Kudos to Constance Rosenblum of the New York Times for this weekend’s article tackling one of the hard discussions that comes to almost all aging parents and adult children – planning for the future regarding the parents’ residence.
Whether a multi-million dollar penthouse in Manhattan or a suburban home, the residence is likely to be the parents’ biggest asset, and may also be the sole source of cash for future medical expenses, the purchase of a residence in a continuing care facility, or covering the cost of nursing home care. Estate taxes, capital gains taxes, and more can easily devour the value of the home unless proper planning is done.
Having the discussion and understanding the impact of different choices, whether an eventual sale or transfer, is important for parents and children to be able to make informed decisions.
For the best possible outcome, starting this discussion well in advance of the actual time when actions will need to be taken is extremely important. For one thing, Medicaid look-backs are strict, and if the home goes on the market and does not sell in the expected time-frame, the impact could be significant.
The idea of actually leaving the family home, particularly one where the family has lived for decades, is extremely difficult for parents and children, and one of the reasons that things are often left to happenstance. The idea of moving to a new home for an elderly person is often a marker of physical decline and increasing needs, and one not embraced easily or happily.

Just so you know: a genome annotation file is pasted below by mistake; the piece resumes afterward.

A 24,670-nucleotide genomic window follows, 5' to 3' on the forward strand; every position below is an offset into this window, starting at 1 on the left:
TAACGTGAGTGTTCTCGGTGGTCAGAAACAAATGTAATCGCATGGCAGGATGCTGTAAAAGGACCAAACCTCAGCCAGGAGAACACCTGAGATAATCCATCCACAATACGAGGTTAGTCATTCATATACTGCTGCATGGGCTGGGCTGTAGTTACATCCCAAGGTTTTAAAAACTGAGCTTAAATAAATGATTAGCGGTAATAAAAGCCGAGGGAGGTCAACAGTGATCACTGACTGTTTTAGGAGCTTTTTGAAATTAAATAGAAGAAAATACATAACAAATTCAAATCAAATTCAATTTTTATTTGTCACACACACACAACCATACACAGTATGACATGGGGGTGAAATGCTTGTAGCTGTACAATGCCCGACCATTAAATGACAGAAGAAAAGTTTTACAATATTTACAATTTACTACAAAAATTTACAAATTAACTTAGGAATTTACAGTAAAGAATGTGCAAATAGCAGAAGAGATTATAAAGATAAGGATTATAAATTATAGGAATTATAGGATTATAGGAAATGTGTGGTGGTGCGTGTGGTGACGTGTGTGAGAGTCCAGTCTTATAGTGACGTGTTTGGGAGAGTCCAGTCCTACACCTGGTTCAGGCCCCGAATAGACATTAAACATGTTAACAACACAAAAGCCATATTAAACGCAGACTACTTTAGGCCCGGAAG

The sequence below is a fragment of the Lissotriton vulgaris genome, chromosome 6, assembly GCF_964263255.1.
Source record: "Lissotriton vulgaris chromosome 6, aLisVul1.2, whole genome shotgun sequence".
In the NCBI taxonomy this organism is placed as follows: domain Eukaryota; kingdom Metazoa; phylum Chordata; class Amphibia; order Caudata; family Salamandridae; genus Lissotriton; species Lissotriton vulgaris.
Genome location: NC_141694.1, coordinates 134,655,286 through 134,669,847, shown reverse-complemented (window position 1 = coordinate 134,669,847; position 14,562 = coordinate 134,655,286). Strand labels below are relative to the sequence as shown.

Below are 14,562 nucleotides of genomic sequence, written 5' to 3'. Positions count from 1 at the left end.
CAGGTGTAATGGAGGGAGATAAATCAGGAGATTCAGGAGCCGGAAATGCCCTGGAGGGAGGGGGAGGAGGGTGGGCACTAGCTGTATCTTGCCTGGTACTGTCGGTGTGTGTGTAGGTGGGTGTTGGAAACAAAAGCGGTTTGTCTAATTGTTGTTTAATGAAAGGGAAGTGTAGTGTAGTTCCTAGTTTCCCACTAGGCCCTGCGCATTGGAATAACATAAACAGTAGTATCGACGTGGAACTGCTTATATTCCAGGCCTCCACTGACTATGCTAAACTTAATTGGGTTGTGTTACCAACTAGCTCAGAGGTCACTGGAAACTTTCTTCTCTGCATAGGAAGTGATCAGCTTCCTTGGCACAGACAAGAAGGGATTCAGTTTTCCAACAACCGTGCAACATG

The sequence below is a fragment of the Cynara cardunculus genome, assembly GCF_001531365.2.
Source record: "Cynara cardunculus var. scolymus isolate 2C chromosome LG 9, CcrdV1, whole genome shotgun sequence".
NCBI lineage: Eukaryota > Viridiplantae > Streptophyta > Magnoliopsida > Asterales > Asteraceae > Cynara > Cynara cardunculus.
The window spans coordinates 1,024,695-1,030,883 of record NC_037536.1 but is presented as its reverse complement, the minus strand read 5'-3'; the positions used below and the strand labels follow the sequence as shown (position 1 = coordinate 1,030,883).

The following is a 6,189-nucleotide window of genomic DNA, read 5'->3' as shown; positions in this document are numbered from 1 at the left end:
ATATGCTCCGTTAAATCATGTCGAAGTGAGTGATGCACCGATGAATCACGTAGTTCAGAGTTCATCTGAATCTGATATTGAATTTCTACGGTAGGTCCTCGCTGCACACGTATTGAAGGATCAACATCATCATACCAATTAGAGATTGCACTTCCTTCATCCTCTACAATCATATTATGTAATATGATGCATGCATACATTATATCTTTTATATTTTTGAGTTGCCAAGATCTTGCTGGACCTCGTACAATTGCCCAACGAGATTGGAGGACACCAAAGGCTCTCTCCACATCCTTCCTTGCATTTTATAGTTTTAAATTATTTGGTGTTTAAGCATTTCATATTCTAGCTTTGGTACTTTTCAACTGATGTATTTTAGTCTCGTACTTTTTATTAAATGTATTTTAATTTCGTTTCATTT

By discussing the matter of the home ahead of time, when the parent(s) can still be involved in the decision-making process and actively participate in choosing their next residence, some of the sting can be lessened.
If you or your parents are considering the sale of the family home and would like to discuss how to plan for this next phase in their lives, call our office for a free consultation (516-307-1236) or visit our website.